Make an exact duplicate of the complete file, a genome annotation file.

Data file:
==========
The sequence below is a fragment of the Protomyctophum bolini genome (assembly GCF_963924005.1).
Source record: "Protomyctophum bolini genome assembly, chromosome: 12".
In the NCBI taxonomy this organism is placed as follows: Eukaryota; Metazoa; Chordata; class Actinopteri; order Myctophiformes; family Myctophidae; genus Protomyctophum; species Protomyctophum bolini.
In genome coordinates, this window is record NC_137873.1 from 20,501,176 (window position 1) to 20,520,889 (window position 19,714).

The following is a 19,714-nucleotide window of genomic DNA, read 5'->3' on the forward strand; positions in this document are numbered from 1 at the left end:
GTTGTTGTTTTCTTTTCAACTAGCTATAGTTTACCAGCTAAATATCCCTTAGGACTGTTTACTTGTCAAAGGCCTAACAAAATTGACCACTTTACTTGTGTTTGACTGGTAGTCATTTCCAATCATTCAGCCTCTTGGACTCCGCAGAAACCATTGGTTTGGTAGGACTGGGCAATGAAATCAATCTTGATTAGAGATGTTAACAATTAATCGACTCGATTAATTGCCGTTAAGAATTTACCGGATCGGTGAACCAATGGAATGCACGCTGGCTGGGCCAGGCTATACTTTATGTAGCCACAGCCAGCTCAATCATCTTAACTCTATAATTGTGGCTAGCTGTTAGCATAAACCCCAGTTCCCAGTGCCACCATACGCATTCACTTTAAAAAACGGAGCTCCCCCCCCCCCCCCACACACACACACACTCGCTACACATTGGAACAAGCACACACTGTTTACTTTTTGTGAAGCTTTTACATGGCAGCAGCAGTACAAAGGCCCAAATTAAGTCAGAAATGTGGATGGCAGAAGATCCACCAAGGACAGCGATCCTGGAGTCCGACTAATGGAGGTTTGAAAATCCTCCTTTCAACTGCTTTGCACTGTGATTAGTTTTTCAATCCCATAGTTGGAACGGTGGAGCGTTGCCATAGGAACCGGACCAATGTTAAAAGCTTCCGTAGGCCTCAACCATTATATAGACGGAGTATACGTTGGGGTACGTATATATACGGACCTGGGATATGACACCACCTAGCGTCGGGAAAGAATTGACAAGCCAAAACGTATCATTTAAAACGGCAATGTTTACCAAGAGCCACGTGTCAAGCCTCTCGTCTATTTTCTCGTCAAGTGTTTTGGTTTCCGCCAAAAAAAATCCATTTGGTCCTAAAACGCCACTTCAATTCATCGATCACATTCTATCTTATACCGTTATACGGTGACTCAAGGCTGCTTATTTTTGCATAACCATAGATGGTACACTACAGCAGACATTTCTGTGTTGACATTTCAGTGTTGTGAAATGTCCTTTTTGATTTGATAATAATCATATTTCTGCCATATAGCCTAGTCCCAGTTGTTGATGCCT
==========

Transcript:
The sequence below is a fragment of the Protomyctophum bolini genome (assembly GCF_963924005.1).
Source record: "Protomyctophum bolini genome assembly, chromosome: 12".
In the NCBI taxonomy this organism is placed as follows: Eukaryota; Metazoa; Chordata; class Actinopteri; order Myctophiformes; family Myctophidae; genus Protomyctophum; species Protomyctophum bolini.
In genome coordinates, this window is record NC_137873.1 from 20,501,176 (window position 1) to 20,520,889 (window position 19,714).

The following is a 19,714-nucleotide window of genomic DNA, read 5'->3' on the forward strand; positions in this document are numbered from 1 at the left end:
GTTGTTGTTTTCTTTTCAACTAGCTATAGTTTACCAGCTAAATATCCCTTAGGACTGTTTACTTGTCAAAGGCCTAACAAAATTGACCACTTTACTTGTGTTTGACTGGTAGTCATTTCCAATCATTCAGCCTCTTGGACTCCGCAGAAACCATTGGTTTGGTAGGACTGGGCAATGAAATCAATCTTGATTAGAGATGTTAACAATTAATCGACTCGATTAATTGCCGTTAAGAATTTACCGGATCGGTGAACCAATGGAATGCACGCTGGCTGGGCCAGGCTATACTTTATGTAGCCACAGCCAGCTCAATCATCTTAACTCTATAATTGTGGCTAGCTGTTAGCATAAACCCCAGTTCCCAGTGCCACCATACGCATTCACTTTAAAAAACGGAGCTCCCCCCCCCCCCCCACACACACACACACTCGCTACACATTGGAACAAGCACACACTGTTTACTTTTTGTGAAGCTTTTACATGGCAGCAGCAGTACAAAGGCCCAAATTAAGTCAGAAATGTGGATGGCAGAAGATCCACCAAGGACAGCGATCCTGGAGTCCGACTAATGGAGGTTTGAAAATCCTCCTTTCAACTGCTTTGCACTGTGATTAGTTTTTCAATCCCATAGTTGGAACGGTGGAGCGTTGCCATAGGAACCGGACCAATGTTAAAAGCTTCCGTAGGCCTCAACCATTATATAGACGGAGTATACGTTGGGGTACGTATATATACGGACCTGGGATATGACACCACCTAGCGTCGGGAAAGAATTGACAAGCCAAAACGTATCATTTAAAACGGCAATGTTTACCAAGAGCCACGTGTCAAGCCTCTCGTCTATTTTCTCGTCAAGTGTTTTGGTTTCCGCCAAAAAAAATCCATTTGGTCCTAAAACGCCACTTCAATTCATCGATCACATTCTATCTTATACCGTTATACGGTGACTCAAGGCTGCTTATTTTTGCATAACCATAGATGGTACACTACAGCAGACATTTCTGTGTTGACATTTCAGTGTTGTGAAATGTCCTTTTTGATTTGATAATAATCATATTTCTGCCATATAGCCTAGTCCCAGTTGTTGATGCCT